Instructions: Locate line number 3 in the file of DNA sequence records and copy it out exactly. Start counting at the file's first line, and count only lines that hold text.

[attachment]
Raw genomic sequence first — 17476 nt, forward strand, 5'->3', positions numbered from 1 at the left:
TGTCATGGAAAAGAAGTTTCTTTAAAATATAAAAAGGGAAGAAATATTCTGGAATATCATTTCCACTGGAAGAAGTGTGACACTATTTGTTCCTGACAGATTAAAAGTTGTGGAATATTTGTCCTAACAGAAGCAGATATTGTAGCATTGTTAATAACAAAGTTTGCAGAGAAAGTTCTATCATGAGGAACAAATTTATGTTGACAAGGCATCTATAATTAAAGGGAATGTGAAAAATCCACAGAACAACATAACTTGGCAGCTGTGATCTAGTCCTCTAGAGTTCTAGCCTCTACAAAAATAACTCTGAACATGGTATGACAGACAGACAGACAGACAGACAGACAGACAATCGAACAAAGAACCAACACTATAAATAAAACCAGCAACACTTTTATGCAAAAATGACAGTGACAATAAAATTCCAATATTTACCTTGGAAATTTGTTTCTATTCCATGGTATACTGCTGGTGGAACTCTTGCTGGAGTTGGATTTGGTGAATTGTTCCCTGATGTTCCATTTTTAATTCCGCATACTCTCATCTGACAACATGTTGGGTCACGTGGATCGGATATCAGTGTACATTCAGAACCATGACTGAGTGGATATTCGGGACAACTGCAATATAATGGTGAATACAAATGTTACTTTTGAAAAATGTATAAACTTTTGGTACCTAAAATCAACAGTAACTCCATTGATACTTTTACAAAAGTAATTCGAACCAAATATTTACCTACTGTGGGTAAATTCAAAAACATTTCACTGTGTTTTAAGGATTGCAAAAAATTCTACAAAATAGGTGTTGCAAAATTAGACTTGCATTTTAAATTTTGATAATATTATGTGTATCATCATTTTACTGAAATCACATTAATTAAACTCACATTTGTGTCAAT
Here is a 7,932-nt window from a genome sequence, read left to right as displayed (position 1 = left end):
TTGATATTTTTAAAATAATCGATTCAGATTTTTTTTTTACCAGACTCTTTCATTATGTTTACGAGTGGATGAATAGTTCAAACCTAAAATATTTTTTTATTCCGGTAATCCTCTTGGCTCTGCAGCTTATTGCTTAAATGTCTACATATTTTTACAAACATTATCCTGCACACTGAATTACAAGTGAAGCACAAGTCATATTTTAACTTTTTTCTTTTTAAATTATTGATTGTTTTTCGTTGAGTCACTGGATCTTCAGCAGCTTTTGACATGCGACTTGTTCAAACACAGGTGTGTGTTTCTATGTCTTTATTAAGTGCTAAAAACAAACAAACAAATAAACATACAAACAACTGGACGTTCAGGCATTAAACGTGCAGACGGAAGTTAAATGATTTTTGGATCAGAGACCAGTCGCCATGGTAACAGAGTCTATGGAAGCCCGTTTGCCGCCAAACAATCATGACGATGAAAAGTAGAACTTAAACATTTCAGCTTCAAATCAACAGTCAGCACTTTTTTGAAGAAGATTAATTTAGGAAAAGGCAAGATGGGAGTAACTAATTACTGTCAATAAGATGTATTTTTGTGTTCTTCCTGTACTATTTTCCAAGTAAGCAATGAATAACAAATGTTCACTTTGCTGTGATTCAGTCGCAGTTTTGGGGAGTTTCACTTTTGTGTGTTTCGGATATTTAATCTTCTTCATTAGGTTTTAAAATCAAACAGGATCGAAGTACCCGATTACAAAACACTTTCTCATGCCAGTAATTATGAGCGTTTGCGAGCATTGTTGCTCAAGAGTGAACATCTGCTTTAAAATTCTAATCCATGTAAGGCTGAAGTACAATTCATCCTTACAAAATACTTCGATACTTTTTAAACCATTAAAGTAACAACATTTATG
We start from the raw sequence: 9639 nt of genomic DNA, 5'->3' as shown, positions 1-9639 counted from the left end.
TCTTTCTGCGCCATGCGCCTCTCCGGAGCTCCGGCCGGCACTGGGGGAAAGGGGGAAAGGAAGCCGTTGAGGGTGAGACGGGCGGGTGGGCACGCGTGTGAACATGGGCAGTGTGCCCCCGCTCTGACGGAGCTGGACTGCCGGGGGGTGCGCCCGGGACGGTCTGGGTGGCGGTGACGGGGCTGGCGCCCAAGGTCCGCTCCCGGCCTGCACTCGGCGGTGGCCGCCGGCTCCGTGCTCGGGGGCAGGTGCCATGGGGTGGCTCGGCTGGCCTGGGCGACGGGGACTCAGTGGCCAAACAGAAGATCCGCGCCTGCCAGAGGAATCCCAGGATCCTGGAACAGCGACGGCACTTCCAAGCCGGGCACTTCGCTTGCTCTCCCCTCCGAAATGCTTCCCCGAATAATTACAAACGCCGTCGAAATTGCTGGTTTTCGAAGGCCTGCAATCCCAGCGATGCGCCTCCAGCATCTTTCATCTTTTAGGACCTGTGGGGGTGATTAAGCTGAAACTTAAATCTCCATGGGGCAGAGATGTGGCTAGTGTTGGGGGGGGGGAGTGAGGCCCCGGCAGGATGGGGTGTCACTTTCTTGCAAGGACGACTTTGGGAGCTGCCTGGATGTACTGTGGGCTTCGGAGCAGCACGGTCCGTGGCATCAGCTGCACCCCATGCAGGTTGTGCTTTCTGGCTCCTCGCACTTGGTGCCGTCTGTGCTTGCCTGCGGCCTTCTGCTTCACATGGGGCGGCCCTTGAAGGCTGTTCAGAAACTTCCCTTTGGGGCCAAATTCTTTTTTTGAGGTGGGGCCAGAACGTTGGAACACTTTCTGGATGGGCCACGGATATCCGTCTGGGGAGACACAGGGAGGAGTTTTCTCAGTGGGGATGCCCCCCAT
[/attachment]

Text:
Here is a 7,932-nt window from a genome sequence, read left to right as displayed (position 1 = left end):